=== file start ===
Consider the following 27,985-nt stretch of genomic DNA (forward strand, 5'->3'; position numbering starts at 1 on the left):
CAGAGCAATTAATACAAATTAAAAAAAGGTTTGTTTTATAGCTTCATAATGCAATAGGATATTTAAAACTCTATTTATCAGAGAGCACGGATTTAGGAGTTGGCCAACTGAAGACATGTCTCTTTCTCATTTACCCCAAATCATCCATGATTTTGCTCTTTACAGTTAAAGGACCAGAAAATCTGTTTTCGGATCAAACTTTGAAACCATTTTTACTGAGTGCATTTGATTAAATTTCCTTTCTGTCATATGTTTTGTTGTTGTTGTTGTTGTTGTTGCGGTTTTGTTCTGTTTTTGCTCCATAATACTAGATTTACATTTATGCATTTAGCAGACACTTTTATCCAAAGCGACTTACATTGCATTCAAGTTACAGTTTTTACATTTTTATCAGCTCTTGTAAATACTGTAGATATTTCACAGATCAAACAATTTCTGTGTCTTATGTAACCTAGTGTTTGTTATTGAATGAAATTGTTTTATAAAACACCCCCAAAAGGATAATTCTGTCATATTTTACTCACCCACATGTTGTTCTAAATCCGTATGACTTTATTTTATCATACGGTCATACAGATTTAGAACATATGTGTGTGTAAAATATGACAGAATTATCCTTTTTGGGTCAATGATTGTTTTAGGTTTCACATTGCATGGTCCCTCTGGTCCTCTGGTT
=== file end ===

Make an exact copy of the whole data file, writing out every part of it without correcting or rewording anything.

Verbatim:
Consider the following 27,985-nt stretch of genomic DNA (forward strand, 5'->3'; position numbering starts at 1 on the left):
CAGAGCAATTAATACAAATTAAAAAAAGGTTTGTTTTATAGCTTCATAATGCAATAGGATATTTAAAACTCTATTTATCAGAGAGCACGGATTTAGGAGTTGGCCAACTGAAGACATGTCTCTTTCTCATTTACCCCAAATCATCCATGATTTTGCTCTTTACAGTTAAAGGACCAGAAAATCTGTTTTCGGATCAAACTTTGAAACCATTTTTACTGAGTGCATTTGATTAAATTTCCTTTCTGTCATATGTTTTGTTGTTGTTGTTGTTGTTGTTGCGGTTTTGTTCTGTTTTTGCTCCATAATACTAGATTTACATTTATGCATTTAGCAGACACTTTTATCCAAAGCGACTTACATTGCATTCAAGTTACAGTTTTTACATTTTTATCAGCTCTTGTAAATACTGTAGATATTTCACAGATCAAACAATTTCTGTGTCTTATGTAACCTAGTGTTTGTTATTGAATGAAATTGTTTTATAAAACACCCCCAAAAGGATAATTCTGTCATATTTTACTCACCCACATGTTGTTCTAAATCCGTATGACTTTATTTTATCATACGGTCATACAGATTTAGAACATATGTGTGTGTAAAATATGACAGAATTATCCTTTTTGGGTCAATGATTGTTTTAGGTTTCACATTGCATGGTCCCTCTGGTCCTCTGGTT